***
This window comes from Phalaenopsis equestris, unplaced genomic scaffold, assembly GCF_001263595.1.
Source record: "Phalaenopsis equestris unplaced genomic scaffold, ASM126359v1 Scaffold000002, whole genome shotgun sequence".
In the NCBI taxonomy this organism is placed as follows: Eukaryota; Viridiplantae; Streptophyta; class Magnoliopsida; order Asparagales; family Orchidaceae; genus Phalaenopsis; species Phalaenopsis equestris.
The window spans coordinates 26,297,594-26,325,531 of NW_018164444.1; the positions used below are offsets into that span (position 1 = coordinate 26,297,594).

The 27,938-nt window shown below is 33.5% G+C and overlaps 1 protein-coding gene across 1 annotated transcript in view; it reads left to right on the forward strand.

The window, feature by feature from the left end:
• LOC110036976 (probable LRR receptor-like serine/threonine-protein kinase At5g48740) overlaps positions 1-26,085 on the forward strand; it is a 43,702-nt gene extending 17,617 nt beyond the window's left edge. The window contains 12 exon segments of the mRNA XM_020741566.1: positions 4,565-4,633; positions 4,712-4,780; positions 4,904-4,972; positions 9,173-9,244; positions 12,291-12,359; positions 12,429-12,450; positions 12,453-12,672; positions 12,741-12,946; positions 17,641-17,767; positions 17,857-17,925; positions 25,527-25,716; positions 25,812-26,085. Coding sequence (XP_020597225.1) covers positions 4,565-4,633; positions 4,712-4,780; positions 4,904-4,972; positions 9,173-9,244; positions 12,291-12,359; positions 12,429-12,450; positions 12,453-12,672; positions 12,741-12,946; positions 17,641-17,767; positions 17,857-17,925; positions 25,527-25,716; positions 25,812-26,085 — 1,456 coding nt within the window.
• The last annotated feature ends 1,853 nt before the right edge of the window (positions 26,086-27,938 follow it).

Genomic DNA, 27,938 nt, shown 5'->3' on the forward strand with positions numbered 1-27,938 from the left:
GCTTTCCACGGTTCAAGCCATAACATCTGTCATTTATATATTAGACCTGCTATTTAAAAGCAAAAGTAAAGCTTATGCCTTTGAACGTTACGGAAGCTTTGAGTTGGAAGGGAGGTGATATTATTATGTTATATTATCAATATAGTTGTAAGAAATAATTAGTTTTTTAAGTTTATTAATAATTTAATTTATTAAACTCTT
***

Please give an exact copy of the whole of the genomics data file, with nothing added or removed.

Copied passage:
This window comes from Phalaenopsis equestris, unplaced genomic scaffold, assembly GCF_001263595.1.
Source record: "Phalaenopsis equestris unplaced genomic scaffold, ASM126359v1 Scaffold000002, whole genome shotgun sequence".
In the NCBI taxonomy this organism is placed as follows: Eukaryota; Viridiplantae; Streptophyta; class Magnoliopsida; order Asparagales; family Orchidaceae; genus Phalaenopsis; species Phalaenopsis equestris.
The window spans coordinates 26,297,594-26,325,531 of NW_018164444.1; the positions used below are offsets into that span (position 1 = coordinate 26,297,594).

The 27,938-nt window shown below is 33.5% G+C and overlaps 1 protein-coding gene across 1 annotated transcript in view; it reads left to right on the forward strand.

The window, feature by feature from the left end:
• LOC110036976 (probable LRR receptor-like serine/threonine-protein kinase At5g48740) overlaps positions 1-26,085 on the forward strand; it is a 43,702-nt gene extending 17,617 nt beyond the window's left edge. The window contains 12 exon segments of the mRNA XM_020741566.1: positions 4,565-4,633; positions 4,712-4,780; positions 4,904-4,972; positions 9,173-9,244; positions 12,291-12,359; positions 12,429-12,450; positions 12,453-12,672; positions 12,741-12,946; positions 17,641-17,767; positions 17,857-17,925; positions 25,527-25,716; positions 25,812-26,085. Coding sequence (XP_020597225.1) covers positions 4,565-4,633; positions 4,712-4,780; positions 4,904-4,972; positions 9,173-9,244; positions 12,291-12,359; positions 12,429-12,450; positions 12,453-12,672; positions 12,741-12,946; positions 17,641-17,767; positions 17,857-17,925; positions 25,527-25,716; positions 25,812-26,085 — 1,456 coding nt within the window.
• The last annotated feature ends 1,853 nt before the right edge of the window (positions 26,086-27,938 follow it).

Genomic DNA, 27,938 nt, shown 5'->3' on the forward strand with positions numbered 1-27,938 from the left:
GCTTTCCACGGTTCAAGCCATAACATCTGTCATTTATATATTAGACCTGCTATTTAAAAGCAAAAGTAAAGCTTATGCCTTTGAACGTTACGGAAGCTTTGAGTTGGAAGGGAGGTGATATTATTATGTTATATTATCAATATAGTTGTAAGAAATAATTAGTTTTTTAAGTTTATTAATAATTTAATTTATTAAACTCTT